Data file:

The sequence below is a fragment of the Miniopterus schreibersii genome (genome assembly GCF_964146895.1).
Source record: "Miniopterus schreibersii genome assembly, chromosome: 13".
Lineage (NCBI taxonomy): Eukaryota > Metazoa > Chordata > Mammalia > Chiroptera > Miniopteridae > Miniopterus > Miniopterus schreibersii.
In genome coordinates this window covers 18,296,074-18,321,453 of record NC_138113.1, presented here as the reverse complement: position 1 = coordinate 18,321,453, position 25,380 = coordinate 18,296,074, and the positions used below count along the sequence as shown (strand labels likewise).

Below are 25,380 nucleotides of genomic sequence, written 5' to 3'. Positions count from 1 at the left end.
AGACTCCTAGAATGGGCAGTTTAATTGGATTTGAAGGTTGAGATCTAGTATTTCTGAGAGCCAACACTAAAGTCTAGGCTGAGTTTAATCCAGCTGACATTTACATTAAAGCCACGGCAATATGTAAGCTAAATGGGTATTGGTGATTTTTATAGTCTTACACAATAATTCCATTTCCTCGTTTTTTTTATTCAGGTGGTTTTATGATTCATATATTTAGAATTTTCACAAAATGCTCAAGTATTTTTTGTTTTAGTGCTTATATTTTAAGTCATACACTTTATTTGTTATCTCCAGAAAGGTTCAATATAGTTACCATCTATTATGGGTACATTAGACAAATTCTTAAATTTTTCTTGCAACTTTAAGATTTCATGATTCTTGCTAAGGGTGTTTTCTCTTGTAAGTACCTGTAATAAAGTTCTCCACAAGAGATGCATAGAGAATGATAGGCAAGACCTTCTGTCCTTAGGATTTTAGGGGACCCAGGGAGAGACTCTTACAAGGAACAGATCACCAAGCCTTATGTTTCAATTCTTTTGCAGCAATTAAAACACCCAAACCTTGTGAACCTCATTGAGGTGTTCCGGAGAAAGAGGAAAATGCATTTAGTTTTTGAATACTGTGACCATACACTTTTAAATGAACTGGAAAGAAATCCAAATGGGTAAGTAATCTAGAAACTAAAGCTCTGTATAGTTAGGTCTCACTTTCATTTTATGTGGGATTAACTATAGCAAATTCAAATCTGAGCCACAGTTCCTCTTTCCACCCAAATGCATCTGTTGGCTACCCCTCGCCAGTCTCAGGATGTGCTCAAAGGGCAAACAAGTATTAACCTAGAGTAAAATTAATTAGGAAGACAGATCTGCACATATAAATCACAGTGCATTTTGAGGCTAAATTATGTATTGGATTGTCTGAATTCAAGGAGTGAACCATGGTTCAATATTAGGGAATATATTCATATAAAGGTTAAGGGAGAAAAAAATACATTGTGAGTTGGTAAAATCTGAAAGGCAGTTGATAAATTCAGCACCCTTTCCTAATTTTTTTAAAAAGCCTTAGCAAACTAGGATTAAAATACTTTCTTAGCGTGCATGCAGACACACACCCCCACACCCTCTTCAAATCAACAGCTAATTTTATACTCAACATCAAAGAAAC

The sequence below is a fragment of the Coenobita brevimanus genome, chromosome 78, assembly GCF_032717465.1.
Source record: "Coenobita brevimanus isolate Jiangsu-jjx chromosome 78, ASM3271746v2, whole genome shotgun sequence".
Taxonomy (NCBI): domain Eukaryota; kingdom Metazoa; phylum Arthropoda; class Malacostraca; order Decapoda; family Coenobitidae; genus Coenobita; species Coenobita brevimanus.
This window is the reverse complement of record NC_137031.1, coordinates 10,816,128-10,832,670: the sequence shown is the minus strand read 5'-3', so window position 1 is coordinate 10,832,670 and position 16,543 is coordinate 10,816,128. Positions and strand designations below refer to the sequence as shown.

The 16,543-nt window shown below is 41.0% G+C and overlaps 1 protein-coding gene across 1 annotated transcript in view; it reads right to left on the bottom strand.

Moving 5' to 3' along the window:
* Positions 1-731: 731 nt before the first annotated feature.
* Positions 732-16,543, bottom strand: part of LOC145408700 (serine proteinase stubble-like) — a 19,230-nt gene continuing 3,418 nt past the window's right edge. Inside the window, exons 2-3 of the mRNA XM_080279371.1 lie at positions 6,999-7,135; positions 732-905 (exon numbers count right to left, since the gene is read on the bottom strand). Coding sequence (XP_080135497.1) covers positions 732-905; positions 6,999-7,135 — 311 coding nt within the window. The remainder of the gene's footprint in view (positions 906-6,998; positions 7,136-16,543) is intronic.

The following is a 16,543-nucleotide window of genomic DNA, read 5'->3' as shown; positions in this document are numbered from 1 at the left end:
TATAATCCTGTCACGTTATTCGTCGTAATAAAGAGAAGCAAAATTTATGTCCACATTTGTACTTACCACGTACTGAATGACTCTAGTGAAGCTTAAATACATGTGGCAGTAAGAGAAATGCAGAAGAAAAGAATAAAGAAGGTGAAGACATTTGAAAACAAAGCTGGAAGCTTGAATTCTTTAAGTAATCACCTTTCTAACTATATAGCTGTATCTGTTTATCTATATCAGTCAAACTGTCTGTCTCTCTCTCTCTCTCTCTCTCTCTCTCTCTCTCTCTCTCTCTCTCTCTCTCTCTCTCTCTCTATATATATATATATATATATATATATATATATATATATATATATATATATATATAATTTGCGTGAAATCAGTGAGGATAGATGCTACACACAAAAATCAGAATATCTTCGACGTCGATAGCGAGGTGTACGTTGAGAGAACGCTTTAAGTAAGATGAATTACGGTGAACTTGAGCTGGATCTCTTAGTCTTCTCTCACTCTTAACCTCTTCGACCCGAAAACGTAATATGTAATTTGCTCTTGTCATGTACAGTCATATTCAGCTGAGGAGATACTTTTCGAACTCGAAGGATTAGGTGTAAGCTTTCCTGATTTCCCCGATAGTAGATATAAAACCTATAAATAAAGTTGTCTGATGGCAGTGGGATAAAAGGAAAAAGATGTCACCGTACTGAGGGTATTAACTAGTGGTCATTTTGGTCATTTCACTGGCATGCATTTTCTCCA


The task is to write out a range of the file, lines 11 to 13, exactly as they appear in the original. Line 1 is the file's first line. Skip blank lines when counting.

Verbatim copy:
The 16,543-nt window shown below is 41.0% G+C and overlaps 1 protein-coding gene across 1 annotated transcript in view; it reads right to left on the bottom strand.

Moving 5' to 3' along the window:
* Positions 1-731: 731 nt before the first annotated feature.